Remain of a Russian-made Shahed 136 at an exhibition showing remains of missiles and drones that Russia used to attack Kyiv on May 12, 2023 in Kyiv, Ukraine.
Oleksii Samsonov /Global Images Ukraine via Getty Images
Russia is trying to make its exploding drones deadlier, according to leaked documents.
The documents, obtained by The Washington Post, detail efforts to bolster their UAV program.
Moscow is attempting to make a deadlier, more advanced variant of the Iran’s Shaheds.
Russia has hammered Ukraine with deadly explosive-laden one-way attack drones, relying on the Iranian-made unmanned aerial vehicles to bombard enemies on the battlefield and strike inside cities like Kyiv. Now, leaked documents show Russia plans to build its own drones and is exploring a deadlier variant able to strike autonomously.
The documents obtained by The Washington Post detail Russian efforts to bolster their UAV capabilities in Ukraine with manufacturing assistance from Iran. These include efforts to domestically build 6,000 drones by summer 2025, including new variants of the Iranian-made Shahed-136 drones much more capable than the current model.
The Post reported that as part of Russia’s secret drone project, which is conducted at a facility where workers’ passports are confiscated to keep them from leaving the country and messages use coded language, Russia is looking to develop a version of the Shaheds — or as they call them, the Geran-2s — that is more advanced and deadlier than Iran’s.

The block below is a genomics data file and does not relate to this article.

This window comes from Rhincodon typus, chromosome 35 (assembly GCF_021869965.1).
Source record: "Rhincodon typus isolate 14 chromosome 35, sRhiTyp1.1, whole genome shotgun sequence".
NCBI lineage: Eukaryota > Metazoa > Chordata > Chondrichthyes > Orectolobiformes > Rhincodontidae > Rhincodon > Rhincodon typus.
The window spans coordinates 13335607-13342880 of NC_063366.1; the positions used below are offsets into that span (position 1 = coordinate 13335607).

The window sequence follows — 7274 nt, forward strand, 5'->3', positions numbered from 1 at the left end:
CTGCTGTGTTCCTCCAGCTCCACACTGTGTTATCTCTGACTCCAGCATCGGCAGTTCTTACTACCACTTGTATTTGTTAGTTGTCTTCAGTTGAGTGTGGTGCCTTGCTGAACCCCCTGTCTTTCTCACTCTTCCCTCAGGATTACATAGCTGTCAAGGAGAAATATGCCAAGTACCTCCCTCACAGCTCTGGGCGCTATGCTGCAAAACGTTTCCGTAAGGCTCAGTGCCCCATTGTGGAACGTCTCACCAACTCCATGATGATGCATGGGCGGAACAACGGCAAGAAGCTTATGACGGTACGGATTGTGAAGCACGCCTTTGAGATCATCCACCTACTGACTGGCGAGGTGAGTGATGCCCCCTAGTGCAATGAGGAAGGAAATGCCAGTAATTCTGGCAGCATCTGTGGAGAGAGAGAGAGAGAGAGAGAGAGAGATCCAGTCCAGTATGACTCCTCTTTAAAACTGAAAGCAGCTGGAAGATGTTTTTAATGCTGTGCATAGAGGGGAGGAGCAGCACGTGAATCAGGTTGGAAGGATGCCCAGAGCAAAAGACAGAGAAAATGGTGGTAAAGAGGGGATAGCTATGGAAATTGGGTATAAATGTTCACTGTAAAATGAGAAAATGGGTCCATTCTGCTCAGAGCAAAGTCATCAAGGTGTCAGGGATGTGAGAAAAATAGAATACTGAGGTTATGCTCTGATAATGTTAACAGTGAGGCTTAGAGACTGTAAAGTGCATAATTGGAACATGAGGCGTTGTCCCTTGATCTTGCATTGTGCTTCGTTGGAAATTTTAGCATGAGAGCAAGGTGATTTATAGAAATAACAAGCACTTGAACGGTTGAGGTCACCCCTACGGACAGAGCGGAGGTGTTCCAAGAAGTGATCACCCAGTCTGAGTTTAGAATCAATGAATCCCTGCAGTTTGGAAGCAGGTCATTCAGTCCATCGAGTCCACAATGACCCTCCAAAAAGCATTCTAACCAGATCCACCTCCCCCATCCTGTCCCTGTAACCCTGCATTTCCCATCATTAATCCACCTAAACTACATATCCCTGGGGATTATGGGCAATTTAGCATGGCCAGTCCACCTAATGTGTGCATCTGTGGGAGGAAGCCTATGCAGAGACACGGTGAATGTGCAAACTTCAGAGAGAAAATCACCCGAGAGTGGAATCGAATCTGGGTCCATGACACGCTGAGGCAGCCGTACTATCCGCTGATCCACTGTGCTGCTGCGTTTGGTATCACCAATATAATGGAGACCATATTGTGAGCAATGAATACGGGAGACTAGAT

These drones would have the ability to coordinate and conduct attacks, including swarm attacks, with autonomy, presumably relying on artificial intelligence. Right now, Shahed-136s are programmed with a target before launch.
Ukraine has also been experimenting with better drones, including AI-enabled drones that are more resistant to jamming.
The Iranian-made Shahed-136s that Russia uses are a kind of loitering munition with a range of around 1,250 miles. They operate differently than a drone despite being commonly referred to as one. Packed with an explosive payload, these weapons fill a gap between drones and cruise missiles, flying around an area before locating a target and slamming into it.
Although a single Shahed-136 may not do significant damage, a swarm has the potential to prove devastating.
Shahed-136s are also relatively cheap to develop and deploy, meaning there’s an asymmetric advantage to using the loitering munition to hit certain targets as opposed to more expensive cruise missiles, which cost millions of dollars as opposed to tens of thousands.
Russia began receiving shipments of Iranian Shahed-136s, last summer and has been using them regularly, often against civilian infrastructure in cities. If Russia is able to develop a larger, stronger arsenal, it may be able to attack more frequently with far greater numbers of these exploding drones.
The development of a better UAV force could help Russia better supplement its limited precision guided munitions and allow them to hit harder behind enemy lines.